I hate the ceiling fan. I would rather have a fixture that is more flush with the ceiling.

I think the corner sink is an interesting design feature, but it is very inconvenient to wash dishes in. The dishwasher is currently broken - if you attempt to run it, it gushes water into the basement due to a hole the previous owners melted through the plastic lining and then repaired using duct tape. We filled the hole with some extra silicone grout we had leftover from the bathroom, to prevent further leaks.

I hate the wall color. I hate the plastic baseboards. I hate how poorly the back door fits in. I hate the backsplash. I hate the stick-on tile floor. We cannot add another layer on top of the stick-on tiles, it would make the floor too high. I am not enamored of the cabinet color. I am investigating painting the cabinets. The room is very dark right now compared to the rest of the house, which is airy and bright, with many natural fabrics and textures.

The living room is Valspar Wicker (tan). The dining room is Valspar Forest 3 (green). The front hall is Valspar Jekyll Club Veranda Ivory. (There were a lot of rebates for Valspar last year.) I would like the kitchen to blend in with the flow, especially since there are no doors between rooms on the first floor.

Thursday, May 14, 2009

More Gardening

There are many pictures this time, as always!

Last time I posted, we had completed one side of the front garden. We finished the second side of the front:

And we lined both sides with bricks.

There were some HUGE rocks in the front yard (sleeping puppy for scale), which turned out to be a small hint at what was to come in the back yard.

We filled the front garden with herbs and marigolds. (Someone (bird? bunny? cat?) ate the marigolds this week.)
In this picture you can see our new neighbor planting her garden also - that house was on the market for over a year and we are very glad she bought it!

So then we were on to the back garden! This one is for vegetables. I made one last year, but had no fence, and it was very small. Bunnies & squirrels ate the entire thing.
We did most of the digging for this in the rain, so there aren't as many pictures. We also found some MONSTER rocks. I think when they built the house, they put all the extra quarried rocks in the backyard, and then dumped a thin layer of dirt over them. We found enough rocks in a 5'x10' plot to do a wall of a garage to match the house, if we build one.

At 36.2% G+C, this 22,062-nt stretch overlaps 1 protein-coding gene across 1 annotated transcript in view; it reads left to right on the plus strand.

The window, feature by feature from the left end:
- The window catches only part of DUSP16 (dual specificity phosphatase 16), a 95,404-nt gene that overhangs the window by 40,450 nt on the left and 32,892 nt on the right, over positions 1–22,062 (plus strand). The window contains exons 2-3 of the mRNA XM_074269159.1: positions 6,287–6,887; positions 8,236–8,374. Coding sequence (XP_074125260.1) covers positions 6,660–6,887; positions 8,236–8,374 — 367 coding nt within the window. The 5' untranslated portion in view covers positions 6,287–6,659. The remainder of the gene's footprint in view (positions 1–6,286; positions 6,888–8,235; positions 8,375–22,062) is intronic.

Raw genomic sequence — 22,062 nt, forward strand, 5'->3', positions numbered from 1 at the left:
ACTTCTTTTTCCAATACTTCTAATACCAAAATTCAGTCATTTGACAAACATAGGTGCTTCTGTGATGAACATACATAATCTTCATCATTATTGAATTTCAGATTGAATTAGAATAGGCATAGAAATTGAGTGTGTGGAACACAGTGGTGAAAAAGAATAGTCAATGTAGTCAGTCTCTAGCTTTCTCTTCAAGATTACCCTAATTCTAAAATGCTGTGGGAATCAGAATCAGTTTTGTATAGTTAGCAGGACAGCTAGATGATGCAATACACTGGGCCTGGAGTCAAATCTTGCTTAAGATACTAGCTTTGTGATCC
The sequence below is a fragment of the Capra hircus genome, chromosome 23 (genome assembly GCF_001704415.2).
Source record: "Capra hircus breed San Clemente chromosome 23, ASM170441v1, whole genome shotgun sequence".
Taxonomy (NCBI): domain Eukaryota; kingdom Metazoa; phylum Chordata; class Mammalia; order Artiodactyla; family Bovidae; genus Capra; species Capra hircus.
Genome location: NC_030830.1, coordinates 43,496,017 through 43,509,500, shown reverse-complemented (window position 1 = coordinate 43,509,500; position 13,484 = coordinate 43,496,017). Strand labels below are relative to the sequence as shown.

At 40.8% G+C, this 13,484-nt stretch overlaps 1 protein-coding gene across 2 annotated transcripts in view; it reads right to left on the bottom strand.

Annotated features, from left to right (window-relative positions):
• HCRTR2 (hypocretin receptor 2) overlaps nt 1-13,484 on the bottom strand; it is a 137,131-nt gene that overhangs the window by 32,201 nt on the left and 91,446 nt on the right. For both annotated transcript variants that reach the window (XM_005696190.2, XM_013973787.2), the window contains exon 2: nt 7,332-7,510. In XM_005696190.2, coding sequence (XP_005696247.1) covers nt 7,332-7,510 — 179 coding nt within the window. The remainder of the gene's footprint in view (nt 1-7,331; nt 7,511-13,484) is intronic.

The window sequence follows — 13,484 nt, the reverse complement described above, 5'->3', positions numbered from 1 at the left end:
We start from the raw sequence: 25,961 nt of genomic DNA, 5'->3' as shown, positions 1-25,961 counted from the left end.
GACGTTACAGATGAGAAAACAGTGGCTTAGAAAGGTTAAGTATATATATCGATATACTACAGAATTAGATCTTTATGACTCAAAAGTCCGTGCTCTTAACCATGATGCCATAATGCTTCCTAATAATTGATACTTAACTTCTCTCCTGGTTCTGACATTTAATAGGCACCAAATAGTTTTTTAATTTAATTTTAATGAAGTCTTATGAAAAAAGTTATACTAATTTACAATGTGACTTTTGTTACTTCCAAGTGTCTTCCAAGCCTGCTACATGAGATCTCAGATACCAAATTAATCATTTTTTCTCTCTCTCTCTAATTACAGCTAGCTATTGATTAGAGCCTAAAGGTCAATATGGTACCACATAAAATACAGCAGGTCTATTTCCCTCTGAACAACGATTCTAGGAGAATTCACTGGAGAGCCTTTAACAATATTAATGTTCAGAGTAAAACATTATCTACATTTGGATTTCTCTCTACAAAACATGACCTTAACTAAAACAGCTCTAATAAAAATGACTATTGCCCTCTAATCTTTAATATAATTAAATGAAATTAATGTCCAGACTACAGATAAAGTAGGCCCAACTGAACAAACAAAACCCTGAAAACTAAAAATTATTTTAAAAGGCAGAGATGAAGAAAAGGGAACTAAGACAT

Because the dirt was of such poor quality (clay) and we had to remove so many rocks, we had to buy lots of additional dirt. This is about half of what we put in there.

The biggest rock (they are sitting on it) was 3'x3'x1.5' We couldn't remove it. (Or even lift it to level it!)

Andy the Guinea Pig supervised operations:

Half done, with some dirt in:

Trying to pose with the dogs, who were being extremely uncooperative and loud.

Done! This includes tomatoes, green peppers, romaine lettuce, summer squash, zucchini, cucumbers, beans, and eggplant. It is about half full. We have to buy one more bird netting to keep everything out.

Doing these gardens was a lot of fun - it also allowed us to ignore for a little while the things to deal with on the inside of the house. Like the handles on the shower in the bathroom. And the dishwasher. We did have to hire a guy to fix the dryer after it stopped drying things. We also have to replace the roof - we have been getting quotes, and encountering a lot of scumbags. All of that upcoming...

Monday, March 30, 2009

Front Garden

This weekend we ripped out the herb garden I planted out front last year. I didn't plan it really well - in New England, where I last grew herbs, they didn't get nearly as big. In Maryland? These were Monster Herbs, and they took over the front walkway.

So we started digging bigger beds for this year's herbs. (Also, on the right, helping, is new puppy Alice.)

We only got one side dug because we were surprised by a hailstorm.